La France, B. (2019). The impact of sexual self-disclosure, sexual compatibility, and sexual conflict on predicted outcome values in sexual relationships. The Canadian Journal of Human Sexuality, 28(1), 5767.Google Scholar
Lammers, J., Stocker, J., Jordan, J., Pollmann, M., & Stapel, D. (2011). Power increases infidelity among men and women. Psychological Science, 22(9), 11911197.Google Scholar
Larmuseau, M., Vanoverbeke, J., Van Geystelen, A., Defraene, G., Vanderheyden, N., Mattys, K., … & Decorte, R. (2013). Low historical rates of cuckoldry in a western European human population traced by Y-chromosome and genealogical data. Proceedings of the Royal Society, 280(1772), 18.Google Scholar
Laumann, E., Ellingson, S., Mahay, J., Paik, A., & Youm, Y. (2004). The sexual organization of the city. Chicago, IL: University of Chicago Press.Google Scholar
Laumann, E., Gagnon, J. H., Michael, R. T., & Michaels, S. (1994). The social organization of sexuality: Sexual practices in the United States. Chicago, IL: University of Chicago Press.Google Scholar
Lee, A. J., Sidari, M. J., Murphy, S. C., Sherlock, J. M., & Zietsch, B. P. (2020). Sex differences in misperceptions of sexual interest can be explained by sociosexual orientation and men projecting their own interest onto women. Psychological Science, 31(2), 184192.Google Scholar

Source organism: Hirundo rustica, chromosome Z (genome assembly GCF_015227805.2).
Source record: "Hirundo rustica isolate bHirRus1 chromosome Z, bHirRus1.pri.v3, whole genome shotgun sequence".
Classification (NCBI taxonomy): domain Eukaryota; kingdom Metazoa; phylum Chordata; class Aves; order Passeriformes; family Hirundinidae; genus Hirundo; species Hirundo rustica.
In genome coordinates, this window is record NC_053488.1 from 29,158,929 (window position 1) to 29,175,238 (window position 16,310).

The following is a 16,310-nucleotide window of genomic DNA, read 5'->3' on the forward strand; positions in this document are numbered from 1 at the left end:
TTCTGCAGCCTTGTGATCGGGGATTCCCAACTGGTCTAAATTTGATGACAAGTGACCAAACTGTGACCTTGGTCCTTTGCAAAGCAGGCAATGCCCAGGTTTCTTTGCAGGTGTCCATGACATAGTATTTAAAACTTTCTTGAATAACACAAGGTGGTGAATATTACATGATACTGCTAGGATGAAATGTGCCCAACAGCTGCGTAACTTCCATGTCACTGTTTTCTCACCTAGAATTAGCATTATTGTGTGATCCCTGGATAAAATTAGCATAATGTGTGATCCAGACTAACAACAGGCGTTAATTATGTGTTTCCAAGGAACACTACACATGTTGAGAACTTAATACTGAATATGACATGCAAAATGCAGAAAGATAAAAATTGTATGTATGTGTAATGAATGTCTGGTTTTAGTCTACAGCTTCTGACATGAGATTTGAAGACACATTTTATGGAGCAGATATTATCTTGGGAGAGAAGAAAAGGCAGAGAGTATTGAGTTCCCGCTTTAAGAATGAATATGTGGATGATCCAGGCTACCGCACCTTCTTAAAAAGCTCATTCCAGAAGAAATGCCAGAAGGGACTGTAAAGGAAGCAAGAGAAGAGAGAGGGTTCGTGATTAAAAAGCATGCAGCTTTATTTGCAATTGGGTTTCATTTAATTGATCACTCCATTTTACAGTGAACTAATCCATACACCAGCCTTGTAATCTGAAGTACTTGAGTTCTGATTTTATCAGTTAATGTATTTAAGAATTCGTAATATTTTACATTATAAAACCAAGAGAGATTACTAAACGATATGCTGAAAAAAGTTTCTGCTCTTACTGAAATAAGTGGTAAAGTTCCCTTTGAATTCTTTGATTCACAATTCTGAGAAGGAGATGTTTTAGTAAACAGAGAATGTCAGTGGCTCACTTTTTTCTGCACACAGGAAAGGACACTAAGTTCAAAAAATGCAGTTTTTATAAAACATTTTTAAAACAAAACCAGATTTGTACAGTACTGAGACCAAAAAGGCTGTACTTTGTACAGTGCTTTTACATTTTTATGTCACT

Lee, B. H., & O’Sullivan, L. F. (2019). Walk the line: How successful are efforts to maintain monogamy in intimate relationships? Archives of Sexual Behavior, 48(6), 17351748.Google Scholar
Leeker, O., & Carlozzi, A. (2014). Effects of sex, sexual orientation, infidelity expectations, and love on distress related to emotional and sexual infidelity. Journal of Marital and Family Therapy, 40(1), 6891.Google Scholar
Lemay, E. P., & Wolf, N. R. (2016). Projection of romantic and sexual desire in opposite-sex friendships: How wishful thinking creates a self-fulfilling prophecy. Personality and Social Psychology Bulletin, 42(7), 864878.Google Scholar
Levine, E. C., Herbenick, D., Martinez, O., Fu, T. C., & Dodge, B. (2018). Open relationships, nonconsensual nonmonogamy, and monogamy among US adults: Findings from the 2012 National Survey of Sexual Health and Behavior. Archives of Sexual Behavior, 47(5), 14391450.Google Scholar
Li, N. P., & Kenrick, D. T. (2006). Sex similarities and differences in preferences for short-term mates: What, whether, and why. Journal of Personality and Social Psychology, 90, 468489.Google Scholar
Lukas, D., & Clutton-Brock, T. H. (2013). The evolution of social monogamy in mammals. Science, 341(6145), 526530.Google Scholar
Macauda, M., Erickson, P., Singer, M., & Santelices, C. (2011). A cultural model of infidelity among African American and Puerto Rican young adults. Anthropology & Medicine, 18(3), 351364.Google Scholar
Macintyre, S., & Sooman, A. (1991). Non-paternity and prenatal genetic screening. The Lancet, 8771(5), 869871.Google Scholar